NICE issues new guidance on spotting child neglect or abuse

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Pharmacists should look out for potential signs of child neglect, such as parents or carers failing to administer essential prescribed medicine or not taking their child to follow-up appointments, updated guidelines from the National Institute for Health and Care Excellence (NICE) have said.

Health professionals should also suspect neglect if parents or carers “fail to seek medical advice for their child to the extent that the child’s health and wellbeing is compromised”, say the guidelines ‘Child maltreatment: when to suspect maltreatment in under-18s’, published in October 2017.

Community pharmacists are ideally placed to spot ongoing signs of child abuse, said clinical spokesperson at the Royal Pharmaceutical Society, Stephen Tomlin, who also sits on the NSPCC healthcare liaison committee.

“Abuse is never one thing, it’s about joining the dots. This guidance is a useful tool for pharmacists to refer to so things do not get overlooked,” he said.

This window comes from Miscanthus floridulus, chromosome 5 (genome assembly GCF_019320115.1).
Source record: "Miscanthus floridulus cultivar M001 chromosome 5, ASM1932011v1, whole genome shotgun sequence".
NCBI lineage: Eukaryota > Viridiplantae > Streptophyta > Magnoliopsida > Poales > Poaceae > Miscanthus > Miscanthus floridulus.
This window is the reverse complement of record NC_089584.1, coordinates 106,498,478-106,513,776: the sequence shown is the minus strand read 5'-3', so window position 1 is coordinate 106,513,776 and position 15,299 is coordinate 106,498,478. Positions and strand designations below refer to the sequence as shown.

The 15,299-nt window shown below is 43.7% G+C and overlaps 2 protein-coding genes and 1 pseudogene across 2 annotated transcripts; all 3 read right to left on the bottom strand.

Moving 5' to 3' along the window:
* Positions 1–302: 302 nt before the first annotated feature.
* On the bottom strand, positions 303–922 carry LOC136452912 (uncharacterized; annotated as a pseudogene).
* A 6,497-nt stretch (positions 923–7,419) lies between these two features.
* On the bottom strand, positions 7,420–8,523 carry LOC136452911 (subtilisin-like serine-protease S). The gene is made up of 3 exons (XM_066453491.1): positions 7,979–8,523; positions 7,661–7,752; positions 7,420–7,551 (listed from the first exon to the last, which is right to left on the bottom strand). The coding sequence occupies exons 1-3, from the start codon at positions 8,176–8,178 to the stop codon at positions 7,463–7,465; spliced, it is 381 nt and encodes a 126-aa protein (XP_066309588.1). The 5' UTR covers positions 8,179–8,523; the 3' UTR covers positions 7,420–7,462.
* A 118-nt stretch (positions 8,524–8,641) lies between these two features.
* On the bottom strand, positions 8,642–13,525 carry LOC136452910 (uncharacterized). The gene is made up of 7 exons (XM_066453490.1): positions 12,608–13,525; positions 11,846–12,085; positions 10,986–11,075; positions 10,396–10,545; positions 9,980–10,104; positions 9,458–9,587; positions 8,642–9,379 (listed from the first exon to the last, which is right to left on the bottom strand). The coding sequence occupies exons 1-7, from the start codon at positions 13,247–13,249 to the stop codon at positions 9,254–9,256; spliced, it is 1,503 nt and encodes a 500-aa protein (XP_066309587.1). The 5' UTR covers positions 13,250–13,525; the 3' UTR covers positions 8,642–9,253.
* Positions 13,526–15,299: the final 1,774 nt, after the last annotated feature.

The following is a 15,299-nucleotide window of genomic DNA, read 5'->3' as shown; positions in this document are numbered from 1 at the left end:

“Those carrying out abuse may avoid the GP or other healthcare professionals, but don’t think about pharmacists in the same way. So pharmacists have the chances to spot things.”

Further potential signs of abuse highlighted in the guidance include persistently failing to engage with child health promotion programmes including immunisation, health and development reviews and screening programmes. Community pharmacists should also note if a child is having persistent severe cases of conditions such as scabies or head lice, or an inexplicably poor response to prescribed medication or other treatment.

Fabricated or induced illness should also be considered if a child’s history or presentations do not tally with a recognised clinical picture, even if the child has a past or concurrent condition. It should be noted if reported symptoms and signs are present only when the parent or carer is also present or reported symptoms have been observed only by them.

Other presentations to be considered as suspected abuse include bruising in the shape of a hand, ligature, stick, teeth, grip, or implement, and if the explanation for the bruising is “implausible, inadequate or inconsistent”.

Last updated
The Pharmaceutical Journal, PJ, October 2017, Vol 299, No 7906;299(7906):DOI:10.1211/PJ.2017.20203708

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